Film Review: RoboCop 3 (1993)

Release Date: May 1st, 1993 (Japan)
Directed by: Fred Dekker
Written by: Frank Miller, Fred Dekker
Based on: characters by Edward Neumeier, Michael Miner
Music by: Basil Poledouris
Cast: Robert John Burke, Nancy Allen, Robert DoQui, Felton Perry, Rip Torn, Mako, John Castle, CCH Pounder, Stephen Root, Jeff Garlin, Shane Black, Bradley Whitford

Orion Pictures, 104 Minutes

Review:

“Well, I gotta hand it to ya. What do they call ya? Murphy, is it?” – The CEO, “My friends call me Murphy. You call me… RoboCop.” – RoboCop

RoboCop 3 should not exist. Well, at least in the form that it does.

For one, Peter Weller left the series and Nancy Allen’s Lewis gets killed off pretty early on, leaving us with a movie mostly devoid of the actors and characters we’ve come to care about except for a few minor side ones like the the police sergeant and Johnson.

Not even Dan O’Herlihy came back to play the Old Man in charge of OCP. I guess his absence was explained by OCP being bought by a Japanese company. So instead of the great O’Herlihy, we got a bored looking Rip Torn as the new head of OCP. Johnson was still there though, even if he felt out of place hamming it up with new office buddies.

The story deals with a bunch of poor people getting violently thrown out of their homes so OCP can steal the land and build Delta City, which has been an overused plot point since the first movie. RoboCop catches feelings for the poor people, especially after meeting a four year-old girl that hacks ED-209s and watching Lewis get gunned down by a private military company hired by OCP. There’s also some terrible cyborg ninjas in this. Oh, and RoboCop gets a pointless gun arm and a lame as shit jetpack.

The special effects in this are laughably bad, even looked at within the context of the era this was made in. This is a much cheaper looking movie than RoboCop and RoboCop 2 by a wide margin. ED-209 looks about the same but I’m sure they just reused one of the robots from the first film. RoboCop himself is a new actor but he’s wearing Peter Weller’s suit, which was too short for the new actor and caused him a lot of pain.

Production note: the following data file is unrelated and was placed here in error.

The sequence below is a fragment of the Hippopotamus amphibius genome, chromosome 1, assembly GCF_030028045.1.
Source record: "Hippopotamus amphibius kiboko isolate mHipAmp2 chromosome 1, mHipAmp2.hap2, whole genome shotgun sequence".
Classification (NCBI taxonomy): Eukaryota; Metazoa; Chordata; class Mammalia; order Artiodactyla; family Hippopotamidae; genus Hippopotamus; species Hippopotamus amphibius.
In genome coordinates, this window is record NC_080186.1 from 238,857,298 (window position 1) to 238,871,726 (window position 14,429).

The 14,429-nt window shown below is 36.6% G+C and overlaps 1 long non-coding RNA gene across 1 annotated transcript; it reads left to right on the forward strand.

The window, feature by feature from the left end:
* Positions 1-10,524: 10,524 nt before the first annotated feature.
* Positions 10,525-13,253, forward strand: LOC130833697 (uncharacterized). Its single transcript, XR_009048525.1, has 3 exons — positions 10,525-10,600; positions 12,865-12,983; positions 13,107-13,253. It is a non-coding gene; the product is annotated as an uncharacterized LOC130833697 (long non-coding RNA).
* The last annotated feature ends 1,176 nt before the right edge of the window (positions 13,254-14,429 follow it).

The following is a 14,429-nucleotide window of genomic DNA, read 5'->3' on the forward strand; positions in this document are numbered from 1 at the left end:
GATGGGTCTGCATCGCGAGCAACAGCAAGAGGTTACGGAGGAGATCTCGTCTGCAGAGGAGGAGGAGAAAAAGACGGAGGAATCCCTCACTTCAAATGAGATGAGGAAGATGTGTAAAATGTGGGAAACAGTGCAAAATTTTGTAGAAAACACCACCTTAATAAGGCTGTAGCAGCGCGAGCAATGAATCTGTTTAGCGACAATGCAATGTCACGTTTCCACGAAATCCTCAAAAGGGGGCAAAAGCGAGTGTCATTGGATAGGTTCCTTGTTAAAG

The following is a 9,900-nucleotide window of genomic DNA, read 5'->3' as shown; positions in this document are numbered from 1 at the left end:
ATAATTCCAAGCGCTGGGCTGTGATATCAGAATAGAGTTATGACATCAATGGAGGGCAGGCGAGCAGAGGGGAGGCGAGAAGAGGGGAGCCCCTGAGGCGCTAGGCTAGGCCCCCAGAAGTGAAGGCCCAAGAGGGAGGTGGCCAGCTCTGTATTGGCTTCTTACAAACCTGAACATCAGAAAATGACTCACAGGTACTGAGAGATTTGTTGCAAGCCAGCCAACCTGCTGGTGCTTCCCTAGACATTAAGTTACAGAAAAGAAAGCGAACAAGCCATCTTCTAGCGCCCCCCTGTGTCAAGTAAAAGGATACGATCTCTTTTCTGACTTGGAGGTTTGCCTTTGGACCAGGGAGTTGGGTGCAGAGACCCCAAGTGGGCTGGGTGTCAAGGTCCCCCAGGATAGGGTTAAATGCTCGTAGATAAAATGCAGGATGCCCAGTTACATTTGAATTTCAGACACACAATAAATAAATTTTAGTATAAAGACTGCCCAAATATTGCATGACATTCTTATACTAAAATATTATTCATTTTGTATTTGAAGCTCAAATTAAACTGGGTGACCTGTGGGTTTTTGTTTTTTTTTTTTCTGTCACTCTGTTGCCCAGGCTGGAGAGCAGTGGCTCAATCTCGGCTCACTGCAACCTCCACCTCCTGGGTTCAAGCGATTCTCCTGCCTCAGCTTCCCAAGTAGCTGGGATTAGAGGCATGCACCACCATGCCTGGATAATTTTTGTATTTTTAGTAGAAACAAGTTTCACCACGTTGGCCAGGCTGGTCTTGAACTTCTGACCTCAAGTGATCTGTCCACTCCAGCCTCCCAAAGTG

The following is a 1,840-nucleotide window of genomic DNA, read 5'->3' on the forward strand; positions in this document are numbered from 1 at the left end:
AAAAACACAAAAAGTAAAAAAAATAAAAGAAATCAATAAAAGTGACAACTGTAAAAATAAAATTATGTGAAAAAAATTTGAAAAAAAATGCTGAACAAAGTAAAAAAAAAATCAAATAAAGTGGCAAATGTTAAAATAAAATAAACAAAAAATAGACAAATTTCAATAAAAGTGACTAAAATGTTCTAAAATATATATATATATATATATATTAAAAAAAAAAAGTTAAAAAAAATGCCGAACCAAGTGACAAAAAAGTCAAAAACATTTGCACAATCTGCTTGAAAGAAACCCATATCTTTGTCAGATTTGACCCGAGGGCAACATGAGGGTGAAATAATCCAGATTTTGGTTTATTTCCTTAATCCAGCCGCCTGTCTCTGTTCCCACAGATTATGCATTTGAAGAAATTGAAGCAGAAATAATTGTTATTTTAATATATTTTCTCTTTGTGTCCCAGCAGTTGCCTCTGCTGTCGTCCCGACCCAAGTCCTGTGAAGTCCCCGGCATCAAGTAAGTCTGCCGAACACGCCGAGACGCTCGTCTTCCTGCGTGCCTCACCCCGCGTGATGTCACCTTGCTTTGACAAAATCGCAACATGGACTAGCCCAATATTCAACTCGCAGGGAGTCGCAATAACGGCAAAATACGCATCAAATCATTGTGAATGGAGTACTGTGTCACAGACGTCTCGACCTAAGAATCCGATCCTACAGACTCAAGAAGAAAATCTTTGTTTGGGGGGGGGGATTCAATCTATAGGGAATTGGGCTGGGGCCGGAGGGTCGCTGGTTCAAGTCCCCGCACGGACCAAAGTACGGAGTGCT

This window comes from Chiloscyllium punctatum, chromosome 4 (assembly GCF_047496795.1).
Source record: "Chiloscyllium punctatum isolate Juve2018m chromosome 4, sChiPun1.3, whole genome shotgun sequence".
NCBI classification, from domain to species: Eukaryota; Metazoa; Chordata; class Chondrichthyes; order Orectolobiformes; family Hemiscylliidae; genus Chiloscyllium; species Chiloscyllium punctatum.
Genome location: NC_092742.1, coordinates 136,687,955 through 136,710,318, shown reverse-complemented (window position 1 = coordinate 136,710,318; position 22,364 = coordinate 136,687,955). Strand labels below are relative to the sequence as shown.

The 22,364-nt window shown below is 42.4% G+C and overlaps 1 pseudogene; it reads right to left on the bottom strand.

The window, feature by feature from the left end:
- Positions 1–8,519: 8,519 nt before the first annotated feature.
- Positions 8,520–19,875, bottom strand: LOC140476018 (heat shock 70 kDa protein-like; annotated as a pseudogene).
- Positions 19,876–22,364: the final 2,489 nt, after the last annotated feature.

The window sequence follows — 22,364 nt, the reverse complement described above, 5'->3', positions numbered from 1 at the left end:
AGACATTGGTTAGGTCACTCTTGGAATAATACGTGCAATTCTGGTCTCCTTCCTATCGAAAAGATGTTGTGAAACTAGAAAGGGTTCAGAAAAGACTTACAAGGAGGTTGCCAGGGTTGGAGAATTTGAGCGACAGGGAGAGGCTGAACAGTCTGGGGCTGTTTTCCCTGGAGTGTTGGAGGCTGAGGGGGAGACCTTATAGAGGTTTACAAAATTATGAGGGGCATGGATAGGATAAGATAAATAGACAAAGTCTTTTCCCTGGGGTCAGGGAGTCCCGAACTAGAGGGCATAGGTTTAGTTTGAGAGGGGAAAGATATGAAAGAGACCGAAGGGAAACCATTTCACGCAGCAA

RoboCop 3 is just one costly shitshow that has nothing redeeming hidden within it. I’ve only seen this one a few times but I’ve watched the first two at least a dozen times each. This is just really hard to sit through and pretty much a pointless film, overall.

Rating: 3.75/10
Pairs well with: the first two RoboCop movies but they’re far superior and I guess any bad RoboCop ripoffs with an extremely low budget, hokey effects and crappy acting.

Film Review: Buffy the Vampire Slayer (1992)

Release Date: July 31st, 1992
Directed by: Fran Rubel Kuzui
Written by: Joss Whedon
Music by: Carter Burwell
Cast: Kristy Swanson, Donald Sutherland, Paul Reubens, Rutger Hauer, Luke Perry, Hilary Swank, David Arquette, Stephen Root, Thomas Jane, Sasha Jenson, Ben Affleck (uncredited), Ricki Lake (uncredited), Seth Green (uncredited), Alexis Arquette

Sandollar, Kuzui Enterprises, 20th Century Fox, 86 Minutes

Review:

“Does the word “duh” mean anything to you?” – Buffy

Joss Whedon wasn’t a fan of this version of his Buffy character and five years later, he developed a television series that reflected what he saw in his mind. Most fans prefer the television show but I guess I have to be the odd man out or maybe it’s because I am often times a contrarian but I prefer this movie. I’ll explain though, that’s why I’m here.